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Jan 22 13

I’ve lost count of how many horror movies I’ve seen that have tried, unsuccessfully, to imitate director William Friedkin’s “The Exorcist.”  None of them can compare, but “The Possession” comes closer in terms of quality than any other film I’ve watched in recent years. Surprising, since it’s barely ninety minutes long and has a PG-13 rating. After a visually shocking opening scene, director Ole Bornedal takes a more subtle approach, gradually building suspense and a meticulous sense of dread as the movie unfolds – proving you don’t have to include lots of CGI or bloody gore (or a jerky “Blair Witch” camera style) in order to make a story scary. Luckily for the director and the viewers, talented actors Jeffrey Dean Morgan and Kyra Sedgwick have leading roles, and newcomer Natasha Calis is quite impressive as their possessed daughter.

Calis plays Emily, a young girl upset by the divorce of her parents, Clyde (Morgan) and Stephanie (Sedgwick). Clyde tries to compensate for the separation by spoiling both his daughters during their weekend visits with him. One day he’s talked into stopping at a yard sale, and gives in when Em asks him to buy her a wooden box she can’t seem to open. Bad move. Turns out it’s a “Dybbuk Box.” But the family knows nothing about Jewish folklore, and not long after Em figures out how to open the box she is influenced by the evil spirit living inside. She begins talking to a lady who isn’t there, and soon displays signs of rage and physical abuse. Stephanie blames Clyde at first, but then (in my favorite spooky scene) she comes to realize that her daughter’s problems stem from the supernatural.

Naturally, an exorcism is the only solution – by a rabbi instead of a Catholic priest. Even with some good special effects, this Jewish exorcism isn’t nearly as intense or horrifying as the William Peter Blatty version, and the film’s ending is pretty typical. (One comes to expect this “open-endedness,” since most movie makers hope for a sequel.) Despite this, for a horror flick dealing with a tired trope, it has a classy, creepy feel to it that makes it worth viewing. “The Possession” gets three out of five “goblins” from me.


Jan 6 13

Happy New Year!  My scary story collection, “The White Death and Other Ghastly Ghost Stories” is still available online at Amazon, Barnes and Noble, Kobo, etc., but I thought I’d remind people of another horror tale I’ve written (not a ghost story) that is still available in print from Shroud Magazine (Issue #9), “How I Met the Pope Lick Monster.” The link for ordering is below the following excerpt, if you would like to read the entire tale.

This story is based on a local Louisville legend that began in the 1930s, or thereabouts. It involves a “monster” that lives in the vicinity of a 100 foot tall train trestle. I decided to write my own explanation of how it came to be.

“How I Met the Pope Lick Monster”

The teenager was a petite blonde and reminded me of my younger sister, but I offered her a ride anyway. Darkness fell early at the end of November, and this evening it was being hastened by ugly clouds that spit icy raindrops over the drab landscape.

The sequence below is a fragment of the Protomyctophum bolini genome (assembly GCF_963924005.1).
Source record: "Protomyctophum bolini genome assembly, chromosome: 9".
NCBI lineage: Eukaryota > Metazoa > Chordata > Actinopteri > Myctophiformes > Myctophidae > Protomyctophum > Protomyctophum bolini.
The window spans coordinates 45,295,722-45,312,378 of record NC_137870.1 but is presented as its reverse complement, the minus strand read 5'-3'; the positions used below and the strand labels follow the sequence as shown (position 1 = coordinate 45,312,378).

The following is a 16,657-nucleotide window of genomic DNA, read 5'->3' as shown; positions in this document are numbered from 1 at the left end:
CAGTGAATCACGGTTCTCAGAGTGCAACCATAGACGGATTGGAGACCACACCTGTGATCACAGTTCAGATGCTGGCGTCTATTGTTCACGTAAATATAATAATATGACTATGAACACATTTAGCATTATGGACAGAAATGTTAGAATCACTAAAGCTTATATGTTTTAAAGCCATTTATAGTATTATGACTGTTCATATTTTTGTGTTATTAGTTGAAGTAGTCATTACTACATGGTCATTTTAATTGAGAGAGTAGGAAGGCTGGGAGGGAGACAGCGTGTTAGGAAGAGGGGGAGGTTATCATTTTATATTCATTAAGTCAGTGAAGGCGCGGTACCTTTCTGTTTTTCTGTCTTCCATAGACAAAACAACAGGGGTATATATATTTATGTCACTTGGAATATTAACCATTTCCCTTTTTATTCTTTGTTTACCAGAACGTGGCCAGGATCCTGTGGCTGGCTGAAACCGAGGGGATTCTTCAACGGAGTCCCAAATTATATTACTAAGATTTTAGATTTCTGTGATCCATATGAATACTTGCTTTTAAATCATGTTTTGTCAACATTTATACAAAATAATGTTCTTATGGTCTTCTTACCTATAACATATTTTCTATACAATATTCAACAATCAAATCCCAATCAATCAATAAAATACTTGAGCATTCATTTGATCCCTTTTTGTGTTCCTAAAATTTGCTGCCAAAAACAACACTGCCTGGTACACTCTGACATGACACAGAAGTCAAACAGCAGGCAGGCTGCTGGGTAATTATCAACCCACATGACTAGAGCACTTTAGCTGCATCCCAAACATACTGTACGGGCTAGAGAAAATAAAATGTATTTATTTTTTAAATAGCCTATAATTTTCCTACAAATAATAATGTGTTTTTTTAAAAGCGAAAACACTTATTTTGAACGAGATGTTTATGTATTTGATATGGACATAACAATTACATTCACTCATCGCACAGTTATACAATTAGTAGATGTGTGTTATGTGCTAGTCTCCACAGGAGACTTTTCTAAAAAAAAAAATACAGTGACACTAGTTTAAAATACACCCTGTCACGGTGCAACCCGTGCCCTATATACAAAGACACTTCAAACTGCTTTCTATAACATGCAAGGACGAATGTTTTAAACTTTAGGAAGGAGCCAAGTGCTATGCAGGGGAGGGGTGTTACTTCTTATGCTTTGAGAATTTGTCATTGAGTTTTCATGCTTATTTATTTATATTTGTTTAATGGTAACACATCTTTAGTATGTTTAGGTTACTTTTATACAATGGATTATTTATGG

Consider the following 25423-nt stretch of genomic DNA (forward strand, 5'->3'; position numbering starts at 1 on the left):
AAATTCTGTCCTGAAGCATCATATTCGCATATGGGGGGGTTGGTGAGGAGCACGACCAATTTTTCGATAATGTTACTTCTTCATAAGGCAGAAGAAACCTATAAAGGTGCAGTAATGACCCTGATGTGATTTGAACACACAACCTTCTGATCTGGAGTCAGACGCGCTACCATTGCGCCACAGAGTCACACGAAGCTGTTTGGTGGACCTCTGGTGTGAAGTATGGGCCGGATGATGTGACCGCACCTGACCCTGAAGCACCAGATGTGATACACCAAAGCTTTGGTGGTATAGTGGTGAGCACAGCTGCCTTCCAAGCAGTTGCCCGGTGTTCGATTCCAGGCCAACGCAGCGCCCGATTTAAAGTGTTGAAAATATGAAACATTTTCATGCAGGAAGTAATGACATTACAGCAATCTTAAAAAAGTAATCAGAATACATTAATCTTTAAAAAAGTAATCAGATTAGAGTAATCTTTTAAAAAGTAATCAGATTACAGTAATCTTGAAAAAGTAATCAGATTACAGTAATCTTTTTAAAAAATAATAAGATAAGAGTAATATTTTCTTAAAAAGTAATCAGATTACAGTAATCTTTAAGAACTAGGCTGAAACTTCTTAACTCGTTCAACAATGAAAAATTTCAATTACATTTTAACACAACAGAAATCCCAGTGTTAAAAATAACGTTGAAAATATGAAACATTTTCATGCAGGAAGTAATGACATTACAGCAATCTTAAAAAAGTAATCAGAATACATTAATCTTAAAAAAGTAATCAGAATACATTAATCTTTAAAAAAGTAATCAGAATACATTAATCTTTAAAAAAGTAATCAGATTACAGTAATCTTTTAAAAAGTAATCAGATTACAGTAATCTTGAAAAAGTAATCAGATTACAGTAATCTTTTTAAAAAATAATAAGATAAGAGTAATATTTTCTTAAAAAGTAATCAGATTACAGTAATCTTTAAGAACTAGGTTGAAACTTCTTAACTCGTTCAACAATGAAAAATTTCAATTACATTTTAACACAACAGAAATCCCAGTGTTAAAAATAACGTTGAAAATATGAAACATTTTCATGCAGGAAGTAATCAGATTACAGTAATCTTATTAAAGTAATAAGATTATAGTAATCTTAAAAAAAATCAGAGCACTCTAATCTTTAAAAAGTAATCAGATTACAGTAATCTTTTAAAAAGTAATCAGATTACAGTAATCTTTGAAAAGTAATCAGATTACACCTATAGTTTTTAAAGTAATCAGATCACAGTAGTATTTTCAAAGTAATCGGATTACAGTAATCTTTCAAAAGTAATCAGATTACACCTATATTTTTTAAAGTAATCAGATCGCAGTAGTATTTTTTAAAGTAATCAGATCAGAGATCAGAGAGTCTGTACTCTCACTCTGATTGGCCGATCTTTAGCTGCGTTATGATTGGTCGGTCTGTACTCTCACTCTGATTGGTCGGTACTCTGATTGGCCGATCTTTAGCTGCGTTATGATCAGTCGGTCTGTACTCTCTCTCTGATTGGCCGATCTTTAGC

The girl jumped into my silver Mercedes and gave me a dimpled smile, her blue eyes filled with relief and gratitude.

“Thank you so much, ma’am,” she said, sounding breathless and deeply southern. “I was already getting cold.” She tossed her bright red duffel bag into the backseat of my sedan and then ran her hands through her short, damp hair.

I didn’t like being called ma’am, but I turned up the heat when I noticed she was shivering beneath her denim jacket.

“My name’s Amy. I don’t normally hitch rides with strangers – especially men – so I’m real glad you came along.”

“I’m Michelle. Was that your VW I saw broken down a little ways back?”

“Yeah. I knew it probably wouldn’t make it from Atlanta to Chicago, but I had to try. My boyfriend is working up there right now with his cousin and I wanted to surprise him for his birthday. ‘Course, now I gotta call him and ask for help.”

Amy let out an exasperated sigh as I maneuvered my car back onto I-75.

“Well, I live in Fisherville, just south of Louisville. You’re welcome to come to my house and use the phone – even spend the night if you need to.”

“Wow, you would let me do that? Really?”

I smiled at her in the dark. “Sure.”

“Jeez, I was so worried back there. I was hoping someone would stop to help, but I was scared that I’d get picked up by a serial killer.”

“Monsters are everywhere, Amy. They’re not always human either.”

I could feel the girl staring at me. “Hey, you’re not saying you’re a vampire or a werewolf, right?” She ended the question with a giggle.

“Of course not. I’m just a very open-minded science professor.”

“Whew, that’s a relief! My boyfriend is real smart, but he believes in UFOs and even Big Foot, I think.”

“And what do you believe in?”

“Um, I believe in God. And I might have seen a ghost one time. But mostly, I don’t think about that kind of stuff. These days all I can think about is Malcolm and how much I miss him. I want to marry him real bad, but my parents think I’m too young.”

“Eighteen or nineteen, I’m guessing?”

“I turned nineteen last month.”

We were both silent for a few minutes. I thought about the reluctant road trip I’d taken when I was nineteen and how it had changed my life forever.

Amy shifted sideways in the seat and stifled a yawn. “So, no offense, but how did a professor who teaches science end up believing in real monsters?”

Honestly, I thought she’d never ask. It had been a long time since I’d told anyone the absolute, unbelievable truth.


Shroud Magazine #9